Currently, there’s a video being shared online which – let’s say – doesn’t exactly flatter Tanguy Ndombele.
It shows the midfielder shortly after coming on against Wolves as a substitute, ambling lackadaisically after Pedro Neto. In isolation, the footage is actually mesmerising. It’s so unusual to see a Premier League player look so untroubled during a game. Particularly when his side is losing. Particularly when that player is his club’s record signing.
It’s probably not the moment to be making grand conclusions about Tottenham. Theirs is a squad neglected over a long period of time, with week-to-week difficulties informed by the trauma of transitioning between Mauricio Pochettino and Jose Mourinho.
Even so, Ndombele seems to exist in his own, independent context. In fact, it’s difficult to remember another player entering the league and becoming a point of such contention quite so quickly. But five months in, he remains a conflicting spectacle. Ndombele is everything and nothing to Tottenham. He’s both their biggest hope and also their greatest source of irritation.
He is fabulously talented, that’s for certain. Not just technically excellent, but extravagantly gifted in nearly every conceivable way. Watch him shift his feet and shimmy between opponents. Or see him knife a disguised pass through a forest of feet and into the stride of an attacking player.
As a package, Ndombele is so unusual - like a millennial update of Moussa Dembele, re-engineered to include all these ultra-modern flourishes and rewired to play relentlessly forward. He's a decadently customised version who can potentially solve two midfield problems, but with just one body.
The Wolves cameo was the nadir of a season during which the eyes on him have narrowed and the suspicion has grown. Players with no experience of English football generally arrive with asterisks against their name, but what began as a curiosity over his strange running style – an unusually tilted stance and broken gait – has deteriorated into an acrid conversation about his core fitness and commitment.
And it's getting worse. Impatience with Ndombele became frustration, then annoyance, and has recently evolved into anger among some fans. The local mood isn't charitable in general, but the reaction to Ndombele is quite separate in its simmering incredulity.
It’s troubling. If he was less talented (and cheaper), Tottenham might already have given up. Given his potential future value that would be hopelessly premature, but something still needs to change. His performances and his perceived attitude are deeply antagonistic, especially at a time when, as a minimum, Mourinho’s players need to be masking their flaws with hard work.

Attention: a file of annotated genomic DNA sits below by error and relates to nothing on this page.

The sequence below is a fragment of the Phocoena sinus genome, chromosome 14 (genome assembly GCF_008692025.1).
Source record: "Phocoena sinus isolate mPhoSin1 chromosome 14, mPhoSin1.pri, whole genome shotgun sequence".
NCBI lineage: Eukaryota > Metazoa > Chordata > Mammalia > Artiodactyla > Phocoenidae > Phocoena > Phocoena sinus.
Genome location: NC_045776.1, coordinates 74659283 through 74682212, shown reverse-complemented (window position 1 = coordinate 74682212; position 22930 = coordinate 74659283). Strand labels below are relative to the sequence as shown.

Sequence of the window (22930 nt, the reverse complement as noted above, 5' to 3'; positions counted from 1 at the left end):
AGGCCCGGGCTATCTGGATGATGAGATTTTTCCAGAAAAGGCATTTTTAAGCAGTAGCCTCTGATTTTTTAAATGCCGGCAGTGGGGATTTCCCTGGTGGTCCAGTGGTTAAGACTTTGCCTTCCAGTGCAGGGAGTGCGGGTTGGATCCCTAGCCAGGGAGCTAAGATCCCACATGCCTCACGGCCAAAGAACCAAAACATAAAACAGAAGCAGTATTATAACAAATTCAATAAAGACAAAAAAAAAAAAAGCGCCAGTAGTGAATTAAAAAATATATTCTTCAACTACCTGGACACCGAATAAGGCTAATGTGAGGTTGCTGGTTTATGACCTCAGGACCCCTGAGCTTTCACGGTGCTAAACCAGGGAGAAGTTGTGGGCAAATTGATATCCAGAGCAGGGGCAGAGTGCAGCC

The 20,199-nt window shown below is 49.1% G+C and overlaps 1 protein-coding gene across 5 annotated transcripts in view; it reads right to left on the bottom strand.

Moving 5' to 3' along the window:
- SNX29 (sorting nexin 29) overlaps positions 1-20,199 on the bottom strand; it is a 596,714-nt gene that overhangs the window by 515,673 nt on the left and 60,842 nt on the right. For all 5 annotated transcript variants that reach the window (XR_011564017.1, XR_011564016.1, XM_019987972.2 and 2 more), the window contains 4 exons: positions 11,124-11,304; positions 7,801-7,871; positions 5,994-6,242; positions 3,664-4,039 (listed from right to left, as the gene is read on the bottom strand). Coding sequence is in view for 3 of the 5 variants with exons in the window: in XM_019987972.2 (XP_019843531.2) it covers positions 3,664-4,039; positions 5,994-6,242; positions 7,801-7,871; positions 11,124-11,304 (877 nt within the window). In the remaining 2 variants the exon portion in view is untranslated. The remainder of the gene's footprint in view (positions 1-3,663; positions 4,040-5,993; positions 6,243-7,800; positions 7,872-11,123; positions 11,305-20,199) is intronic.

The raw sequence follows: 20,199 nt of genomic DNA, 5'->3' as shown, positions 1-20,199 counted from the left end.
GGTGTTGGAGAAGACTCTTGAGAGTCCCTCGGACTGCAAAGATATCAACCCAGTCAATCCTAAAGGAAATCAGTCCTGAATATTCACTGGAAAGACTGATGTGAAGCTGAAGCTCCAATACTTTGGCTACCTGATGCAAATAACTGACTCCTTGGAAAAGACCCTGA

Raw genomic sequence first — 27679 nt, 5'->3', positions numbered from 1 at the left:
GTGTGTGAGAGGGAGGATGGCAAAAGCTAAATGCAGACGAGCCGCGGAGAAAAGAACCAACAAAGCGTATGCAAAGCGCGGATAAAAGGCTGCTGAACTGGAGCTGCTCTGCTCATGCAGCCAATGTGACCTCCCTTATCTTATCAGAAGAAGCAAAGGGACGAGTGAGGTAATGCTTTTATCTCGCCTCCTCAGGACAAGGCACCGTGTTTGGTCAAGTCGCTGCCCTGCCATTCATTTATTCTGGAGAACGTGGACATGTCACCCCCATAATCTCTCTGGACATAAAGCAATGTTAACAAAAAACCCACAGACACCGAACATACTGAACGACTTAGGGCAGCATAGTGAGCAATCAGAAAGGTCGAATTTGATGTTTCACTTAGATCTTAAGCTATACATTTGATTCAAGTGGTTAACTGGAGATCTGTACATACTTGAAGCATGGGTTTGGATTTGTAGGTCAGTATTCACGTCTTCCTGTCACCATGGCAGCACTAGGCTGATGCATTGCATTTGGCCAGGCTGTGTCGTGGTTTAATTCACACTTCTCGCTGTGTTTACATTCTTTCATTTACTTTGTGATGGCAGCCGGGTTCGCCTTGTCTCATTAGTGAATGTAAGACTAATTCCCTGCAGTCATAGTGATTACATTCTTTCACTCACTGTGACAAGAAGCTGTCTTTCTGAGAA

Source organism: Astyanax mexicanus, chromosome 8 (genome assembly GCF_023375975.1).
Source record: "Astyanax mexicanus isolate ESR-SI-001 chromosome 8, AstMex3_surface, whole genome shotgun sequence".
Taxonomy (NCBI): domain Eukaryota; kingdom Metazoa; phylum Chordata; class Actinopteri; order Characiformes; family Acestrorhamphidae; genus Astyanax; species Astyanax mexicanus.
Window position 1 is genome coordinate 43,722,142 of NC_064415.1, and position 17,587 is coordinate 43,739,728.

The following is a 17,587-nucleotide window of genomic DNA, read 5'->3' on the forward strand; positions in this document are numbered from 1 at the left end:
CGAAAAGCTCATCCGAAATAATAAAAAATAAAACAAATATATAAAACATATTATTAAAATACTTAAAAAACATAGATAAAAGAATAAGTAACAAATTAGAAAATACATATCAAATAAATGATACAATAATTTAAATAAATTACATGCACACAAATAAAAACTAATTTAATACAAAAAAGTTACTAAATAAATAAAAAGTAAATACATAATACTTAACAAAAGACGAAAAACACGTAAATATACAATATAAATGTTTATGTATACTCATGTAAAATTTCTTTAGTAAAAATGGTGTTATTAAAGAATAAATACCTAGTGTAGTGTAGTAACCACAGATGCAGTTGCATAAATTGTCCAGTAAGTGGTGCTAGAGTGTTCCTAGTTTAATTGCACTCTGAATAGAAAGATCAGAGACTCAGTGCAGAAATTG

It's difficult to say what the solution is, not least because Ndombele's reputation and his past are in conflict. For as long as he's been a known commodity he's been revered. And yet concerns about his application have never quite gone away; there have always been frustrated mutterings.
During his time at Lyon, club president Jean-Michel Aulas was very keen to promote Ndombele as the next Michael Essien. Not without cause, given just how excellent some of his performance were. For now, however, even though parallels remain, the only real similarity is that Aulas made a great deal of money out of both players.
But there lies the dichotomy. On the one hand, there exist these plausible straight lines between him and one of the finest midfielders of his generation. On the other, those comparisons are loudly caveated, and in ways which seem to preclude him from every inhabiting that kind of territory.
Essien without that infectious, ebullient enthusiasm for the game? That's almost a contradiction in terms.
In the summer of 2019, when this transfer was completed, The Guardian's Dave Hytner wrote what now reads like a very prescient article about Ndombele, which contained all sorts of red flags.
"The raw talent has always been there but the focus has not and it is remarkable to think that as recently as the 2015-16 season Ndombele was fighting for recognition in the Amiens reserve team in the Championnat National 3, which is French football’s fifth tier.